House Theatre’s “Hatfield & McCoy” is a retelling of “Romeo and Juliet” through the lens of the infamous 1863–1891 West Virginia-Kentucky feud and the historic relationship between Roseanna McCoy and Johnse Hatfield.
Though the performances are good, the script is clunky and often feels like a bunch of Shakespeare quotes shoved together in a semblance of a plot. The songs and music are lovely but do very little to progress the story. The multiple, lengthy play-within-a-play conceits do nothing but provide what some might call comedic relief. The women characters are defined by their relationships to men or to their children. The first scene features a ghostly narrator who gathers up most of the dead as the play progresses. But he has no resolution, much like the play itself. And unlike “Romeo and Juliet,” there is such a level of carnage by play’s end that there’s really no one left to learn a lesson or carry on the story. The feud doesn’t end in understanding through tragedy, it ends in near-complete elimination of both families.
Regarding said carnage, the verbal pre-show warning that this show features “a lot of guns and they are loud” (in addition to any signs that may have been in the lobby) does not seem sufficient to express the number of stage firearms featured or the willy-nilly fashion in which they are pointed in every direction. Actors dance and twirl, firearms in hand, doing quite the job of pulling the audience out of the play. This is in addition to a scene in the second act where a character protects himself from the blows of a hatchet by holding a bench that splinters everywhere above his head (fragments landed in the front row).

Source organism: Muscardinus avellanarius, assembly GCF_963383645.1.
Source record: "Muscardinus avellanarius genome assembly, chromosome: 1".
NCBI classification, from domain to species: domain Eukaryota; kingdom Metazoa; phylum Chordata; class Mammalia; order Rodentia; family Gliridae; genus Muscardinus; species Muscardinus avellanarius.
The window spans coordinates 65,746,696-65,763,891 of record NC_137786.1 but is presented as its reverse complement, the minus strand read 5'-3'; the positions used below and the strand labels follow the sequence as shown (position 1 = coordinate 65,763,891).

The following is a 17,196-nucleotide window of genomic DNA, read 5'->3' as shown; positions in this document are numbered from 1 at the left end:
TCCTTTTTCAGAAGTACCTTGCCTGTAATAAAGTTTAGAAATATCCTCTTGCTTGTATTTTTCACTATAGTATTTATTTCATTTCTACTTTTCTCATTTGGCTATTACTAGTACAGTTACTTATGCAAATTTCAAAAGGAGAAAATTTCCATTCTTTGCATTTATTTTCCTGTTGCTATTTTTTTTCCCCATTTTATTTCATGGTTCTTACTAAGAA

If you’re going to retell “Romeo and Juliet” (which is a tired choice), then why strip it of its moral? If you’re going to tell the story of Hatfield and McCoy in 2018, why not tell the truth about Roseanna and Johnse (he impregnated her and abandoned her after he decided he liked her cousin better) and have a real artistic discussion about the use of toxic masculinity as a weapon in feuds?
All in all, a humdrum evening at the theater. The House Theatre is creative and their plays are beautiful to look at, but I look forward to the day when their scripts and stories are as thoughtful as their spectacle. (Emma Couling)
The House Theatre of Chicago at The Chopin Theatre, 1543 West Division, (773)769-3832, thehousetheatre.com, $30-$50. Through March 11.